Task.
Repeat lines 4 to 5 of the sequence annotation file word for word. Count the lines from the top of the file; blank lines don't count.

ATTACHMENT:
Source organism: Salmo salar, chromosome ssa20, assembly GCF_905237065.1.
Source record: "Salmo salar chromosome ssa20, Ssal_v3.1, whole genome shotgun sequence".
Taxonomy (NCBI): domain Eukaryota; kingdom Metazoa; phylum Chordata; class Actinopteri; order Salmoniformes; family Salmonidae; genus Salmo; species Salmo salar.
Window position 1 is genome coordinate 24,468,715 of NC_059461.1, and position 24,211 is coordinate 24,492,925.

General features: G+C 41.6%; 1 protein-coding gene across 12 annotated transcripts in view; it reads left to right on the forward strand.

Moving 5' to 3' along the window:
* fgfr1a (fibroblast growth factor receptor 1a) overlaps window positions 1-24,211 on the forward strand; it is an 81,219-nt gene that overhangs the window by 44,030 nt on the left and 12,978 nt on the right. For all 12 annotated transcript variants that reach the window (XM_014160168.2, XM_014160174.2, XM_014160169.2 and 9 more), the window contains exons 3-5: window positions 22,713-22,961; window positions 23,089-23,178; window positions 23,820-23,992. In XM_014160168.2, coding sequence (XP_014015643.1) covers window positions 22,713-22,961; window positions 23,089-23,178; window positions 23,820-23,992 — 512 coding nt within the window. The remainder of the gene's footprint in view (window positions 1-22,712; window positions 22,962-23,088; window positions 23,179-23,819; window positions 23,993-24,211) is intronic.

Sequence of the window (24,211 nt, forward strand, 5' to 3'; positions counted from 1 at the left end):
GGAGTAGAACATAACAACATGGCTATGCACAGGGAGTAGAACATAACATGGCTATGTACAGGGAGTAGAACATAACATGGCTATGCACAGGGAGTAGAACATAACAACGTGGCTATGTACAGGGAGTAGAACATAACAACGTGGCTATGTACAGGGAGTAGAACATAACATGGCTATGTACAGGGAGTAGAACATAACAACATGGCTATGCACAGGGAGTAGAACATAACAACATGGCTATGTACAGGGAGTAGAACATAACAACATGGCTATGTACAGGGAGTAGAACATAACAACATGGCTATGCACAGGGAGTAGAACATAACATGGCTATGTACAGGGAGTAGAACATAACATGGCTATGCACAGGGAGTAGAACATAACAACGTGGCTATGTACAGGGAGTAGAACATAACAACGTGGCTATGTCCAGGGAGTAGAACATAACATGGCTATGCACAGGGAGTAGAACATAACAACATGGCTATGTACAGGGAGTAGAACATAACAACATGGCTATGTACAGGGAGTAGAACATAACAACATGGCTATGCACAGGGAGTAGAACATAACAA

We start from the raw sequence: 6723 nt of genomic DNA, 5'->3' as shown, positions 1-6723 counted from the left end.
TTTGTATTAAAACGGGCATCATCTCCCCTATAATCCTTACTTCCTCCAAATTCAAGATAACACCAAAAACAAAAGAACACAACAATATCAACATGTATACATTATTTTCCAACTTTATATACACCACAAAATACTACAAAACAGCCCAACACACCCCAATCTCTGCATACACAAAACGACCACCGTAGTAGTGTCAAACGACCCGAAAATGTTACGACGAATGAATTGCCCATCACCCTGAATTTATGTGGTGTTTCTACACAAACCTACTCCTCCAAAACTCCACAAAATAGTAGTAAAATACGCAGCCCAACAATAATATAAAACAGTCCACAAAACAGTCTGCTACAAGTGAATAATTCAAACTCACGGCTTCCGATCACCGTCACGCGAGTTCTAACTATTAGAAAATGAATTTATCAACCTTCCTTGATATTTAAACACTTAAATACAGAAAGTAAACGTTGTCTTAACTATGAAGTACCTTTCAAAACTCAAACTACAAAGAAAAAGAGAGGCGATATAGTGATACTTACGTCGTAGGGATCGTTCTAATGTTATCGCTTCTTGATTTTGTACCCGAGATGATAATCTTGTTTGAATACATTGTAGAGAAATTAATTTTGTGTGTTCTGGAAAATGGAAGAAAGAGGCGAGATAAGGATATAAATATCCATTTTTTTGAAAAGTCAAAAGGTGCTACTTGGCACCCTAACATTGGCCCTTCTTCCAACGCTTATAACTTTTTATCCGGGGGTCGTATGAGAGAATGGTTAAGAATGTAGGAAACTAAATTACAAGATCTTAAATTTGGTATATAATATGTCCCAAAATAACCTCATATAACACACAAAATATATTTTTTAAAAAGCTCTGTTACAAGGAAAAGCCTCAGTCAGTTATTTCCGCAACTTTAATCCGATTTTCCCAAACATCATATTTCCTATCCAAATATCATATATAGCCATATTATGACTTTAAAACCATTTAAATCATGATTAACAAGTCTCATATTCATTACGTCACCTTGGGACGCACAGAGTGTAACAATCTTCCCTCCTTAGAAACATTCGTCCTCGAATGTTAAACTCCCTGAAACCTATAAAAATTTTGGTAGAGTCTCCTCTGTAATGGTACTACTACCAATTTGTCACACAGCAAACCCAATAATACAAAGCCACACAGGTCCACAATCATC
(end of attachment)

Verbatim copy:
Window position 1 is genome coordinate 24,468,715 of NC_059461.1, and position 24,211 is coordinate 24,492,925.

General features: G+C 41.6%; 1 protein-coding gene across 12 annotated transcripts in view; it reads left to right on the forward strand.